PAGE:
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Sometimes, practice doesn't make perfect; Coaches, athletic directors differ with administrators on county's no-practice rule


After two months of organized practices, Howard County athletes will be on their own this week. Extracurricular activities are not allowed during exam week, when high school students are dismissed 3 1/2 hours early each day.

However, many local coaches and athletic directors believe the county's no-practice rule -- the only one in the Baltimore area -- could jeopardize the athletes' safety.

Administrators, though, feel their priorities are in order.

"I don't want to lose sight of the fact that we're an academic institution, and we're giving them a half-a-day to study," said Mount Hebron principal Adrianne Kaufman. "The big thing is the message that we send: that academics have priority over athletics."

Added Long Reach principal Dave Bruzga: "Study time should be sacred. It would be sending a different message if we gave students other obligations when they should be preparing for exams."

After conflicting policies resulted in some schools' teams practicing but others not doing so, county athletic directors proposed to principals last June that shorter-than-normal practices be permitted each day during exam week.

In August, the 10 high school principals voted unanimously to prohibit organized practices run by coaches at the schools.

"It's very rare that the principals agree 10-0 on any issue, [so] you know it was an issue we all felt passionately and strongly about," Kaufmann said.

"It's an overreaction," said River Hill wrestling coach Earl Lauer, who agrees that academics should get top priority. "It wasn't very well thought out. We have politics in the fact that we have a perception that we must maintain.

"I don't think anybody has been able to stand up and say maybe we should rethink this."

Students may not practice tomorrow -- Martin Luther King Day -- because testing begins in some schools on Tuesday. Teams can resume practices Friday. Basketball games and wrestling matches are scheduled Saturday.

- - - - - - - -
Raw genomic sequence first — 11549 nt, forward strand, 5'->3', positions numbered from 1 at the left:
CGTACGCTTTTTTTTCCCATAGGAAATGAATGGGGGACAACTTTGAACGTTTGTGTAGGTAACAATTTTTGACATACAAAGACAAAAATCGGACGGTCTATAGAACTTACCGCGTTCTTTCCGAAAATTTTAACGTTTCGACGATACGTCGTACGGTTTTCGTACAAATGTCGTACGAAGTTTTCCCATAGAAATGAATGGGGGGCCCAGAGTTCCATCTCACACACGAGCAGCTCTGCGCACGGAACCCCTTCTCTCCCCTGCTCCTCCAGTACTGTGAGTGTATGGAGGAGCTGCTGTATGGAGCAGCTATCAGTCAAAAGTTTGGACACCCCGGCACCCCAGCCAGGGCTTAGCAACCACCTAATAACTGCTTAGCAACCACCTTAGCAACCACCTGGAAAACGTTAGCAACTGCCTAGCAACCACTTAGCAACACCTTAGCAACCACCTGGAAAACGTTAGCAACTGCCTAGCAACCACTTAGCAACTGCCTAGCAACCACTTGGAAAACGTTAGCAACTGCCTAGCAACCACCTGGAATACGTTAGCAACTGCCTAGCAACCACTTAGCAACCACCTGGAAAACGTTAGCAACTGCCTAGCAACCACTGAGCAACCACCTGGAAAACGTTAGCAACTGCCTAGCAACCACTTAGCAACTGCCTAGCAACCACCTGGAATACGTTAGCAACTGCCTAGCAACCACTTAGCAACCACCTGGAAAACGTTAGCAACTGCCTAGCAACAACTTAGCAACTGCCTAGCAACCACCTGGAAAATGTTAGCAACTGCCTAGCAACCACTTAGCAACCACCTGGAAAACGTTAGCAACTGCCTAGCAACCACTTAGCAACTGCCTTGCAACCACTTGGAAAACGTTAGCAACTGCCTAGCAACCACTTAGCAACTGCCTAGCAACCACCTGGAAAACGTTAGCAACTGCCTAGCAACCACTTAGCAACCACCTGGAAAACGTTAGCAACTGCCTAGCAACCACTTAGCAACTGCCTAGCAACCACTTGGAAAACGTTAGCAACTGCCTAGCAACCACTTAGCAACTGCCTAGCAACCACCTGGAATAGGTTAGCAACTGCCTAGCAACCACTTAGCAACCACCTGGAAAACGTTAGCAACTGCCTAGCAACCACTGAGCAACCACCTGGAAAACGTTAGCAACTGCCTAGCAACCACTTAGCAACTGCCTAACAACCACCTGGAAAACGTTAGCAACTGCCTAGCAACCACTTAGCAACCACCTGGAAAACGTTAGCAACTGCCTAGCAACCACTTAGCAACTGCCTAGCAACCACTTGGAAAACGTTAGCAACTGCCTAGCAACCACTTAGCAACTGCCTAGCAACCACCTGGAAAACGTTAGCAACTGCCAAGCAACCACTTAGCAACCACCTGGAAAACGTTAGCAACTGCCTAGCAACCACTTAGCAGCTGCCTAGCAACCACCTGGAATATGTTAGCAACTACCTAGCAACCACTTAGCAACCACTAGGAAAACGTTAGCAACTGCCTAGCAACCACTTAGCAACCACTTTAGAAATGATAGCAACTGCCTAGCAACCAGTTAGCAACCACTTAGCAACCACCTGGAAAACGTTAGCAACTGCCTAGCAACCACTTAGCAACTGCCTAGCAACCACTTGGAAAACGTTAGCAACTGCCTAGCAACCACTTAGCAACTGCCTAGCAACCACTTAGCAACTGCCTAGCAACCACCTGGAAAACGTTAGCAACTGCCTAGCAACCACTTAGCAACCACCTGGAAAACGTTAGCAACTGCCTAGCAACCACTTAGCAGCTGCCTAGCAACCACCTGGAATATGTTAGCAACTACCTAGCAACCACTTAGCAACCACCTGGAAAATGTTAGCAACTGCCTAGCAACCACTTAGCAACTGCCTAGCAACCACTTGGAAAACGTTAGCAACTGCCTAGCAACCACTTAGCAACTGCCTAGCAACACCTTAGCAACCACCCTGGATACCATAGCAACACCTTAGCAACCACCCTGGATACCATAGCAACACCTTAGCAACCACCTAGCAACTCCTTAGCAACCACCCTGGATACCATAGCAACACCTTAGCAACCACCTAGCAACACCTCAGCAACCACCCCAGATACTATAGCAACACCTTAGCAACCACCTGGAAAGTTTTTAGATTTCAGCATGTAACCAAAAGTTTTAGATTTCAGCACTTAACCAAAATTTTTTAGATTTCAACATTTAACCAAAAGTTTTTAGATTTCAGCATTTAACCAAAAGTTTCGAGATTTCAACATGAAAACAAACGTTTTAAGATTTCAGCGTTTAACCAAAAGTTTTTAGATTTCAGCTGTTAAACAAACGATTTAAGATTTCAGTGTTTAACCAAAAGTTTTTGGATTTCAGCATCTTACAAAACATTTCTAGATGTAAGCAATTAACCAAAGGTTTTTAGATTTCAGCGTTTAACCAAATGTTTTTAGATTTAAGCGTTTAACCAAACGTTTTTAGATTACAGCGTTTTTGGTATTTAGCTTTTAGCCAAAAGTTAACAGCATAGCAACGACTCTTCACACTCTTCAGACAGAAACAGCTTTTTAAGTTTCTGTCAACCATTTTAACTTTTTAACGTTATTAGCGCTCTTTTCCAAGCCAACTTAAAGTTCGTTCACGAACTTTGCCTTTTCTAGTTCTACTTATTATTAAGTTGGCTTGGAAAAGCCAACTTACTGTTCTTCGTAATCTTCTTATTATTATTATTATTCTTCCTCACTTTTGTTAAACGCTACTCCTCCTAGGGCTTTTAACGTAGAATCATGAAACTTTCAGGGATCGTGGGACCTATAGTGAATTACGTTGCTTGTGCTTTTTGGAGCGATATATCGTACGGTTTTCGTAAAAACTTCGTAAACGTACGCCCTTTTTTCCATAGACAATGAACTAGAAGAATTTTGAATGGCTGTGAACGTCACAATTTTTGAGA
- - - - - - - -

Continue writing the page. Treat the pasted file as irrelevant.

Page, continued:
"There's a safety factor, especially with wrestling," Lauer said. "I don't have them again until Friday. What happens to not just the physical conditioning but their flexibility? If you have to come back and play on Saturday you're taking a chance with the kids."

Lauer's team will practice Saturday, not go to a tournament.

But Long Reach's wrestlers will be in Catonsville's tournament Saturday, and Lightning coach Bill Flick is concerned that his athletes might be at a disadvantage.

"The kids' muscles aren't going to be up to par. It's definitely a safety situation," said Flick. "We'll practice on Friday, and during the week I'll have the kids exercise as much as they can on their own."

But Flick added: "There's no kid out there studying from noon to 9 that night. To implement an hour of practice each day that week would not affect their final exams in any way."

Glenelg girls basketball coach Ciaran Lesikar is another who said a short practice each day at school makes sense.

"We know the kids are going to have to work out," said Lesikar, noting a lot of her players probably will drive to the Columbia Association's Supreme Court to play. "When a coach is running [practice], the kids will be able to put in less time and get more benefits."

"My main problem," she continued, "is the importance of exercise as it relates to stress reduction. How could someone believe that a short practice would be detrimental? All the research says exercise is good for stress reduction and mental sharpness."

River Hill sophomore standout basketball player Greeba Outen, who has a 3.75 grade-point average, is one player who feels a compromise could be worked out.

"I'm into my school work," Outen said. "I study hard, but I also want to practice. If we could have a shorter practice right after school, that would be good."

Principals expect disciplined athletes to practice, anyway.

"The kids [who] are dedicated athletes will find the time to exercise and do what they need to do," Kaufmann said. "And I expect that most of them, where grades are concerned, are going to study."

Actually, The Mall in Columbia might be a good place to find many students this week.

"These kids won't go to study. Go to the mall. That's where you'll find them," said Wilde Lake athletic director Carol Satterwhite.

Added Lauer: "Take a poll of the kids and find out how many of them are studying eight to 10 hours, and you can probably get that survey at the mall."

Pub Date: 1/17/99

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